Wednesday, May 27, 2009

Assuming the right of way

It is clear who has the right of way in Indonesia. Rather than providing walkways that are safe, the Indonesian Parliament voted that disabled pedestrians must wear signs identifying themselves as "handicapped". The rhetoric is that it's for the protection of disabled people, although opponents point out that it's really to benefit cars and drivers, putting them first rather than fixing the problem that there are no safe places for any pedestrians. However, the sign requirement only applies to those with disabilities.

We may think such a thing would never happen in the U.S., but the reality is that in our country, some disabled people aren't even out in the community, but in nursing homes.* Advocates who work toward community care and support the Community Choice Act know that the opposition to it is, in part, because the nursing home industry stands to lose the population of young disabled "patients" and the income derived from this group.

The human cost of dehumanizing treatment often gets lost in the equation when powerful groups with an upper hand in negotiations are given the right of way.

Wear a sign so those who are driving can see you. Live in an institution even though it costs more because it keeps the monies flowing and maintains the status quo.

Can you imagine the outcry if any other population receiving government funding had an institutional bias? What if someone decided that all children in government funded child care must be institutionalized 24/7? What if small business owners receiving government grants had to live in special housing? After all, they're taking government funds. This would seem like a gross exaggeration to many, but in effect, an institutional bias attached to government funds is only tolerated for those with disabilities. There is no reason that people with disabilities cannot live in the community with home care and be active participants.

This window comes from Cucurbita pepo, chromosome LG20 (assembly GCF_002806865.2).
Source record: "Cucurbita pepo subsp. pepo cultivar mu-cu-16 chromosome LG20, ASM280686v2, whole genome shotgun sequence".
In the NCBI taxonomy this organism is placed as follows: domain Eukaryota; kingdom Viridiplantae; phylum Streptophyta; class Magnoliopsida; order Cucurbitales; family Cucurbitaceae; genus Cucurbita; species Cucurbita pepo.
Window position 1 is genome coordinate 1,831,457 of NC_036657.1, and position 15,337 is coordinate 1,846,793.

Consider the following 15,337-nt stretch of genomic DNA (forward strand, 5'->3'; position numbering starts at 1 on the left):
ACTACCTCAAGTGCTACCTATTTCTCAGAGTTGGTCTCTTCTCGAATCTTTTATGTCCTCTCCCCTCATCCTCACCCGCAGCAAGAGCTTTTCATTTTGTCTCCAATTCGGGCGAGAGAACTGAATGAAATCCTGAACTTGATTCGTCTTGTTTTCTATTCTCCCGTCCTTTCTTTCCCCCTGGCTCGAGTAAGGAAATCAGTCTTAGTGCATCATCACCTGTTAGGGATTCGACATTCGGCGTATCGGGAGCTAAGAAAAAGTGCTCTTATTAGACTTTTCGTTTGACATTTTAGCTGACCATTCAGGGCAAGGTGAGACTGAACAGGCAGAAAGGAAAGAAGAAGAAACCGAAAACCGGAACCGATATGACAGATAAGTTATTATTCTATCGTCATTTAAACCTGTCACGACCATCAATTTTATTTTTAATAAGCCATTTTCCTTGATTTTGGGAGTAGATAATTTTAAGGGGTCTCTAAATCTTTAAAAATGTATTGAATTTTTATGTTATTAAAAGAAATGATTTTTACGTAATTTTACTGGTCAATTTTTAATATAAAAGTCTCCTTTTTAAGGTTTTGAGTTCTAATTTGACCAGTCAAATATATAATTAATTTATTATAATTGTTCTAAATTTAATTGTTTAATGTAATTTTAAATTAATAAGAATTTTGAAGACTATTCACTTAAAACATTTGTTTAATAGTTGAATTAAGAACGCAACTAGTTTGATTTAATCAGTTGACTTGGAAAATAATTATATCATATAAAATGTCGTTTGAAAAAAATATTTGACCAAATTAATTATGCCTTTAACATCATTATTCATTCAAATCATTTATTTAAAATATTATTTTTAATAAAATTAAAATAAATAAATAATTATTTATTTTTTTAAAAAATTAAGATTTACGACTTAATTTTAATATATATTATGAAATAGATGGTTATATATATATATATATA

Our society still has skewed values toward the disabled, many of which are being challenged by advocates. We provide IEP programs for students with disabilities, but our federal government has dismal employment figures for those same students after they get their education. We fail to build accessible homes for purchase, and continue to tolerate discrimination in rentals. Businesses still have to be sued to provide access inside, even national chains that can well afford to do so. Restaurants illegally bar those with guide dogs from entering. Airlines have refused to allow passengers with disabilities to board alone or at all. Advocates are working tirelessly to change these things on a daily basis, simply because waiting around for change has not worked.

Some people in our country, whether disabled or nondisabled, by virtue of circumstances, may already live in a world where they are privileged to have housing, employment and transportation, access to their community for material and spiritual needs. They may argue that Indonesia is far away and what happens there has no relevance to what takes place in our country. Some, in fact, even maintain that advocating isn't necessary. Of course, they already have the right of way.

But if you already have the right of way, I suggest that you pause and consider whether others who don't, who may not be as fortunate, deserve the same things you take for granted. Because what I see happening is that we are still handling disability issues and concerns through labeling and segregation rather than addressing the underlying problems.

And those who are most affected in our country have been without a voice at all.

*The nursing home industry argues that the bias for institutionalized care should remain in Medicaid. The reality is that the nursing home industry has a vested financial interest in maintaining the status quo.


FridaWrites said...

As a 6-year advocate for CCA (in action, not just thought), I am shocked that the bills for it have not yet passed, that they come up again and again. The same happened with some bills for breast cancer advocacy in the late '90s. It had not occurred to me the nursing home administrators might be fighting this too.

If I was not married and did not have support from others, I wonder what would happen to me on my worst weeks (like the past two weeks)--whether my doctors would believe, and whether I'd be able to get a very minimum of personal assistance that I need (help with bathing, grocery shopping, preparing some meals, some household tasks). I could not be up long enough to microwave some food last week--my kids can do that under necessity but not for the long term.

FridaWrites said...

And it's just disturbing about Indonesia--kind of Holocaust-y. Can't imagine the stigma that's going to result.

Wheelie Catholic said...

This is the kind of issue for the disability community (and everyone, actually) that intersects with aging - home care. We all need to be aware, even if we may not need it now, that it could change for us, as you point out.

Yes, it will definitely result in even more stigma. So backward.